Can The Footprints of Religious Organisations Be Measured?

Unfortunately, due to reverence, sentiment and fear involved in worships, people shy away from discussing about or measuring and reporting negative footprints from religious activities. Since businesses now measure their impact across the economic, social and environmental aspects of the business, it would be beneficial to the larger society if faith-based organisations can act in similar manner. What this implies is that managing organisational impacts is not what should be left for profit making organisations alone, as every organisation is a makeup of people, that exist in communities, have civic obligations and makes use of scarce resources such as land. Peter Drucker is no doubt correct when he says: “What gets measured, gets managed.” So, if social and environmental impacts can be measured by every religion, they are more likely to be managed as well. Managing organisational impacts can also be undertaken out of a religion’s concern for seeking out efficiencies and good public image.

One good thing about this discussion is that it is a voluntary call for responsible action, which should not to be misconstrued as a government’s regulatory tool to checkmate the activities of religious bodies that have played vital roles that have expanded our democracy and abolished certain harmful socio-cultural practices that hamper human dignity.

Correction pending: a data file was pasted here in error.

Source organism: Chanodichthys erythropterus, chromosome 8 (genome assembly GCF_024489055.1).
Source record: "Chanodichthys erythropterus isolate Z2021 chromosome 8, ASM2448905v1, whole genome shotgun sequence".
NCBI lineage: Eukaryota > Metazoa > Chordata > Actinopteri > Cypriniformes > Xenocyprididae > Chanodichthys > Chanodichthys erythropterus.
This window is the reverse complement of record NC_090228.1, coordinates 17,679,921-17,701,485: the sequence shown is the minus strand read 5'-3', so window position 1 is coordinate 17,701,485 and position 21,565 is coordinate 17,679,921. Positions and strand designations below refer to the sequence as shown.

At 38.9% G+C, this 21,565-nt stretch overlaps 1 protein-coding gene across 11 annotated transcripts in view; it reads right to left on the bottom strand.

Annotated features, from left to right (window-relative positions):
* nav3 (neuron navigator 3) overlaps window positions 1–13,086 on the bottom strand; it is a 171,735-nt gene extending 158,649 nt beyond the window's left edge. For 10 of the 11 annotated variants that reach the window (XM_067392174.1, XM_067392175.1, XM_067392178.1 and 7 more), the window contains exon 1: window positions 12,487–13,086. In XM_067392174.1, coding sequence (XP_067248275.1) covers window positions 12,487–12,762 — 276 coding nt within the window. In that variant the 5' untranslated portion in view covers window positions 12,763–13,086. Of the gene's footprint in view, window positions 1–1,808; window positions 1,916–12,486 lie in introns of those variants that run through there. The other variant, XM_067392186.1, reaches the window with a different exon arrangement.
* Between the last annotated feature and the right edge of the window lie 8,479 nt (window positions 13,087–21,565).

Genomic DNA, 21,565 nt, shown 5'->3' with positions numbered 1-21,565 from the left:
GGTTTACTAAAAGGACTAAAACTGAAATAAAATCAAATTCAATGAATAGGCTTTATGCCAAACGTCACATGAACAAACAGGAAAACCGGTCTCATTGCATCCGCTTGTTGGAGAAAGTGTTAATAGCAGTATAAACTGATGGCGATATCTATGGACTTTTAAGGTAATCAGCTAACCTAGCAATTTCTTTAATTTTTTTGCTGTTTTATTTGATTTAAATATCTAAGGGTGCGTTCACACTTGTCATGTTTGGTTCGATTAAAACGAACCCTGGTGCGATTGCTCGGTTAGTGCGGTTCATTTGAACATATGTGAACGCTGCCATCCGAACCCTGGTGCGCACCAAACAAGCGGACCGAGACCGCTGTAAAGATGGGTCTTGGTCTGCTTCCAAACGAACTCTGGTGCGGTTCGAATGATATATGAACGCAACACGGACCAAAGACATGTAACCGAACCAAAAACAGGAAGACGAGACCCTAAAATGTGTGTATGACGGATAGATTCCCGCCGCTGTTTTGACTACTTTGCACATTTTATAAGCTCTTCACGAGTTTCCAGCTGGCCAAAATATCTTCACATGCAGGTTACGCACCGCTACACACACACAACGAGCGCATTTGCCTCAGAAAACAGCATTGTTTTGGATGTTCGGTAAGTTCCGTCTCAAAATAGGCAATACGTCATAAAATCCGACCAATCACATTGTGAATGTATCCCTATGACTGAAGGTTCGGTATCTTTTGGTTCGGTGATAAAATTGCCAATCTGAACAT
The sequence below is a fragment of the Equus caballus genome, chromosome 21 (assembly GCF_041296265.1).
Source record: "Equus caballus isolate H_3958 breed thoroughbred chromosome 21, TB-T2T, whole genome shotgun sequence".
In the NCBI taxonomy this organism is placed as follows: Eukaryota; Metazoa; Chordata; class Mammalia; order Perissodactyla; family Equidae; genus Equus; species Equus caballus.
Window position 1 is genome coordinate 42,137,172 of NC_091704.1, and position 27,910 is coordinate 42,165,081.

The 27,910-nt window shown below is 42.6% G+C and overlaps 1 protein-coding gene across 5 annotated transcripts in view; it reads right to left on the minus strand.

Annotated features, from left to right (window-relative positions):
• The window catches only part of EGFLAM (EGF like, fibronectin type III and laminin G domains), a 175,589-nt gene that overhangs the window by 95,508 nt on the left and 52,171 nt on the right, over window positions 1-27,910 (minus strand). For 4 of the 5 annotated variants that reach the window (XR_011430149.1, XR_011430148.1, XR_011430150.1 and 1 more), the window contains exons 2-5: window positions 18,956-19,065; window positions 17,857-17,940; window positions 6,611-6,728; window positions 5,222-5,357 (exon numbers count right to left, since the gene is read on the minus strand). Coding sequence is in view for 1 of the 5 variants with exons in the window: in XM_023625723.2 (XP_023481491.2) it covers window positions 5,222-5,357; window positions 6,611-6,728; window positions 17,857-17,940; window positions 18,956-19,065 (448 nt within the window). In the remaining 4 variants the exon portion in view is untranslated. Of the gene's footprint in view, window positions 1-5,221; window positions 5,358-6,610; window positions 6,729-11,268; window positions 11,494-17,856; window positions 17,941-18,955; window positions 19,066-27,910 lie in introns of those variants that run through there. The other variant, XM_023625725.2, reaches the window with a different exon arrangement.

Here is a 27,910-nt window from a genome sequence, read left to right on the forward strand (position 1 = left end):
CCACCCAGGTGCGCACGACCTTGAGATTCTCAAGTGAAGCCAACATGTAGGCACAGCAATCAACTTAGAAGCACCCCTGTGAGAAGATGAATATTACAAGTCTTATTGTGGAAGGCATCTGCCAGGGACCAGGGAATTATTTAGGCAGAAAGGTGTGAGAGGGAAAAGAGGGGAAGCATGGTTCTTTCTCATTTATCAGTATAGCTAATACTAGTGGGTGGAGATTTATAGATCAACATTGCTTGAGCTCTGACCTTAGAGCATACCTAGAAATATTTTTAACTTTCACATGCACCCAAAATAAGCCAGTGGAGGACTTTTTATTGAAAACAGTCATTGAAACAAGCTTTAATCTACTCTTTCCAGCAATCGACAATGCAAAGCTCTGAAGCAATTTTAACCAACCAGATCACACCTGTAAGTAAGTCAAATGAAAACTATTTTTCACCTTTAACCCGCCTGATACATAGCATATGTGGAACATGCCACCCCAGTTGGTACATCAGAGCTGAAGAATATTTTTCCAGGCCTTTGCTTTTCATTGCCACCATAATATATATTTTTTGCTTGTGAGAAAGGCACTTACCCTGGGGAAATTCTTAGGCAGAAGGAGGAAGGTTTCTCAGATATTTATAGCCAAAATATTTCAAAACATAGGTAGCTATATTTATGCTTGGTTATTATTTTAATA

Let us hear your opinion: should religions engage in Sustainability Impact Assessment (SIA)?


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  1. Abuse of religion and environmental pollution in Nigeria: An Islamic perspective. Rafiu Ibrahim Adebayo, 2013
  2. Green Congregations Promote Sustainability. Joan Huyser-Honig, May 28, 2013
  3. Meeting the SDGs: The Role of Religions for Sustainable Development. Katholischer Akademischer Ausländer-Dienst, March 2017
  4. Shrinking the Footprint. ChurchCare
  5. The impact of religious faith on attitudes to environmental issues and Carbon Capture and Storage (CCS) technologies: A mixed methods study. Aimie L.B. Hope and Christopher R. Jones, August 2014
  6. The role of Religious leaders in achieving Sustainable Development Goals (SDGS). Inter-religious Council of Uganda, November 4, 2015
  7. What do the world’s religions have to say about sustainability? 1Million Women
  8. Witnesses Receive Highest Rating by GBI for Sustainable Design of New World Headquarters. Watch Tower Bible and Tract Society of Pennsylvania, February 14, 2017